Alterations to the experience modification factor, or e-mod, rules by the National Council on Compensation Insurance (NCCI) will impact 36 states where the NCCI governs the workers compensation system, according to recent insight on the matter by USI Insurance Services, a consulting and brokerage firm.

E-mod is a major factor in determining pricing strategy for workers compensation coverage. It is an “indicator of an employer’s workers compensation loss history compared to its industry peers’ and used as a multiplier to increase or decrease premium.”

The e-mod significantly impacts the bidding process for companies in sectors like construction or oil and gas, USI wrote.

NCCI reports the changes will have an overall “premium neutral” effect on the system, but the impact won’t be neutral for every business.

Effective on each state’s regular rate filing date on or after Nov. 1, 2023, the adjustments rollout will start with Washington, D.C. and West Virginia, and conclude with Rhode Island on Aug. 1, 2024.

North Carolina, Michigan, Massachusetts, Minnesota and Wisconsin are considered independent bureau states. Those states will review and evaluate the proposed changes to determine whether the changes will be adopted.

USI points out that New York, Pennsylvania, Delaware, New Jersey and California, states that operate with distinct experience rating plans, won’t be affected by the modification.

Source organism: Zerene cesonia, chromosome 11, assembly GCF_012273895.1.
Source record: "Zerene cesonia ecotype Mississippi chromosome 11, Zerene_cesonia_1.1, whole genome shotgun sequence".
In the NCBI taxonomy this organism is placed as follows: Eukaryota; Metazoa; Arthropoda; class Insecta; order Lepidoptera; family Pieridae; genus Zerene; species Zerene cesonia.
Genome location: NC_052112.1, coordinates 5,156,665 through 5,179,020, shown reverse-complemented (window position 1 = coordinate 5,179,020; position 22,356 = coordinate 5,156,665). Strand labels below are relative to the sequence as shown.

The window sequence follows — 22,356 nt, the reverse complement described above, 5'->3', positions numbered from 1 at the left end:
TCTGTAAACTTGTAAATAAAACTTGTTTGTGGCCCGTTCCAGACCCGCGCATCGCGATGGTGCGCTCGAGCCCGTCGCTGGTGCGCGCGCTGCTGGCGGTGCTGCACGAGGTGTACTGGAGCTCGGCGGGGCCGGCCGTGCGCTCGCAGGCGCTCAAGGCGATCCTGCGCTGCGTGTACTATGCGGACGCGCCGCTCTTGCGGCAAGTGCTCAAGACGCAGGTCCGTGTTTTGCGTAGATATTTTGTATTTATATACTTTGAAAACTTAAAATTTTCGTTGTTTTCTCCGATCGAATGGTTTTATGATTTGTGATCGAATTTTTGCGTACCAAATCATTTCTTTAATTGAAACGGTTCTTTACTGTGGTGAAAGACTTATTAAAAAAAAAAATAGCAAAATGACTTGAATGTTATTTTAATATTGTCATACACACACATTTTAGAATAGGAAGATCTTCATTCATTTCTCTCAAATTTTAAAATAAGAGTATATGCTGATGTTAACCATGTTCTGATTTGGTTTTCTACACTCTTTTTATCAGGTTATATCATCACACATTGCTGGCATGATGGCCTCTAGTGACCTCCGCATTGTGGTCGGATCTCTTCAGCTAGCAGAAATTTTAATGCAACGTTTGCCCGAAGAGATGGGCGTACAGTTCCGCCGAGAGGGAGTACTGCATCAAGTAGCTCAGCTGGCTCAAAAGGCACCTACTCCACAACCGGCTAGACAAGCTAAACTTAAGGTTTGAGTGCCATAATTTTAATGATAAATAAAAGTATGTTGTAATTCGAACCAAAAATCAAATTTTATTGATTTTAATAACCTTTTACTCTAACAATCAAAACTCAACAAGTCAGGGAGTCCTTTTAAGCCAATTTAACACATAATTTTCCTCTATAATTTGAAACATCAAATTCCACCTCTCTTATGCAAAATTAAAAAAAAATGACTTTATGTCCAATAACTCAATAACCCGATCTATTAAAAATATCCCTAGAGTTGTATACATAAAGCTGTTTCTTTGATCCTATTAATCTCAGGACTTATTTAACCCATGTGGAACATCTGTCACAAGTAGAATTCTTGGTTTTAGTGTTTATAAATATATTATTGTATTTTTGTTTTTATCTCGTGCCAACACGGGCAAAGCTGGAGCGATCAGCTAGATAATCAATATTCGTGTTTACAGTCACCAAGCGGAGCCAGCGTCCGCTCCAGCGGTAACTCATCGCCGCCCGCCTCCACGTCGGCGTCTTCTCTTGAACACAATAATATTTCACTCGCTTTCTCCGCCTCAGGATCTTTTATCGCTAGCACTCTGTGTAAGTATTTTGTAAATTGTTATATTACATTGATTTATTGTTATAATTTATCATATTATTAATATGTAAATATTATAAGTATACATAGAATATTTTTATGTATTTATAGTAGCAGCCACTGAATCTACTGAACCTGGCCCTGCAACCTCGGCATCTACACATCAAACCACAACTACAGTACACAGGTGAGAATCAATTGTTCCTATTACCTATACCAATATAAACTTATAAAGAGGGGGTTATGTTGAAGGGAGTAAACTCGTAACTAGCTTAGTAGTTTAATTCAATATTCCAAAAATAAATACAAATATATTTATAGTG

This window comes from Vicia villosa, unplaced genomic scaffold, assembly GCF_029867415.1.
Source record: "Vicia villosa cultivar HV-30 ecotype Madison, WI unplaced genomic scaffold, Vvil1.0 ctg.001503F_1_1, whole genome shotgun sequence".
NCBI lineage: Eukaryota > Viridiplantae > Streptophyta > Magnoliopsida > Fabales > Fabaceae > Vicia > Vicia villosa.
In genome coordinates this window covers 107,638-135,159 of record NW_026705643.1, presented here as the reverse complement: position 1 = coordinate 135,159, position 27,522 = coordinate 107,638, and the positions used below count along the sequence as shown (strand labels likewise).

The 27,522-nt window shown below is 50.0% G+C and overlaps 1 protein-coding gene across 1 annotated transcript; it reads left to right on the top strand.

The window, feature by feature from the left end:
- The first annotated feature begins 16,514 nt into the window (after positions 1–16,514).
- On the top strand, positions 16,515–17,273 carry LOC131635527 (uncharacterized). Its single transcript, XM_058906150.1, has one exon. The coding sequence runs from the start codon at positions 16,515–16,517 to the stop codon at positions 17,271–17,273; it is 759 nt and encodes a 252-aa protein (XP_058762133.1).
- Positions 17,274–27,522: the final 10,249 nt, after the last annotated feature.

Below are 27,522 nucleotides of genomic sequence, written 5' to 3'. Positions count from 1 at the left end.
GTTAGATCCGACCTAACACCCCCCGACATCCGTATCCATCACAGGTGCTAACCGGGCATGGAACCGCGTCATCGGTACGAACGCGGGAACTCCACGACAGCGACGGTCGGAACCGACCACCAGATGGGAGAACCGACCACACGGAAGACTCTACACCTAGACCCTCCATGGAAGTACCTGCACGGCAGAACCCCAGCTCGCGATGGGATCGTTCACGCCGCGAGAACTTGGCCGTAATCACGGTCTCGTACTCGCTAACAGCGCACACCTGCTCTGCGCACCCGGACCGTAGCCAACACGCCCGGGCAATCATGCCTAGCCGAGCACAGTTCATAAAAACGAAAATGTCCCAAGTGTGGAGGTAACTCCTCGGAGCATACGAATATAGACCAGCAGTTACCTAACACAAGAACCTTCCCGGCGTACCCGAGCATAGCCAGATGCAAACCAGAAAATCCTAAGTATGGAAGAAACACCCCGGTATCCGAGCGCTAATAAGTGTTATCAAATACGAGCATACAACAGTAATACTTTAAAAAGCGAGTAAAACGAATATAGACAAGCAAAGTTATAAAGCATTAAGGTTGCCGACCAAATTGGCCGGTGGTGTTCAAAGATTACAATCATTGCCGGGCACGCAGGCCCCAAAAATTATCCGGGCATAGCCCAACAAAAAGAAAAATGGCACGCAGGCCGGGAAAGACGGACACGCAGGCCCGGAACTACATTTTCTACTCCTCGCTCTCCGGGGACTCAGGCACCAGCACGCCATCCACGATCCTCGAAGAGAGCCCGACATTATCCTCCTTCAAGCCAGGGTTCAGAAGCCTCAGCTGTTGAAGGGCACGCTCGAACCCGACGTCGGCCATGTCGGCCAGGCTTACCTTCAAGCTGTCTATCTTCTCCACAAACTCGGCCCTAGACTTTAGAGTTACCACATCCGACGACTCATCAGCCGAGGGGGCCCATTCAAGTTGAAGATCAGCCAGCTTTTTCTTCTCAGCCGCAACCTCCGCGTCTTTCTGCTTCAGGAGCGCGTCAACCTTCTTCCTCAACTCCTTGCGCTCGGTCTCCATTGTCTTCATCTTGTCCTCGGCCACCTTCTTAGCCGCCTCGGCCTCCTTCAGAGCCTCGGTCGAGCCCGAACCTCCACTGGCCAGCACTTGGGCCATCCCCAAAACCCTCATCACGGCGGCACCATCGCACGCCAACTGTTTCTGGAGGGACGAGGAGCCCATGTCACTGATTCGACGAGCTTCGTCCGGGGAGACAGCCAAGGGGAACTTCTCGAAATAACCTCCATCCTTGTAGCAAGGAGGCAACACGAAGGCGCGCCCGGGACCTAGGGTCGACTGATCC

The mod formula and method will remain unchanged. The alterations, according to USI, aim to enhance the mod’s primary purpose: leveraging past employer experience to predict future losses and appropriately price workers compensation policies.

State-specific split points:

A uniform split point across all NCCI states will no longer be used. A new methodology will establish a unique split point for each state based on that state’s loss experience, USI reported.

“The split point is a crucial component of NCCI’s experience rating calculation. Currently set at $18,500, this number impacts how primary and discounted losses are factored into the mod calculation,” USI wrote. “Proposed split points will vary significantly by state, ranging from $9,500 in Oregon to $38,000 in Louisiana. Tailoring these values for individual states enhances the accuracy of the experience mod calculation and better reflects each state’s injury costs.”

Revised methodology for state accident limitations:

The methodology for determining state accident limitations is changing, the brokerage firm reported.

The new approach will consider the 95th percentile of lost-time claims for each state. Lowering loss limitations in most states, this is expected to significantly reduce the influence of high-cost “shock losses” on the mod, USI stated.

“While final loss limitation values are yet to be published, it’s anticipated that the reductions will exceed 50 percent in most cases.”

The impact of these changes combined with the modification to split points, according to USI, will affect businesses differently across states.

More than two-thirds of all risks (80 percent) will experience a shift of five points or less in either direction, NCCI estimated.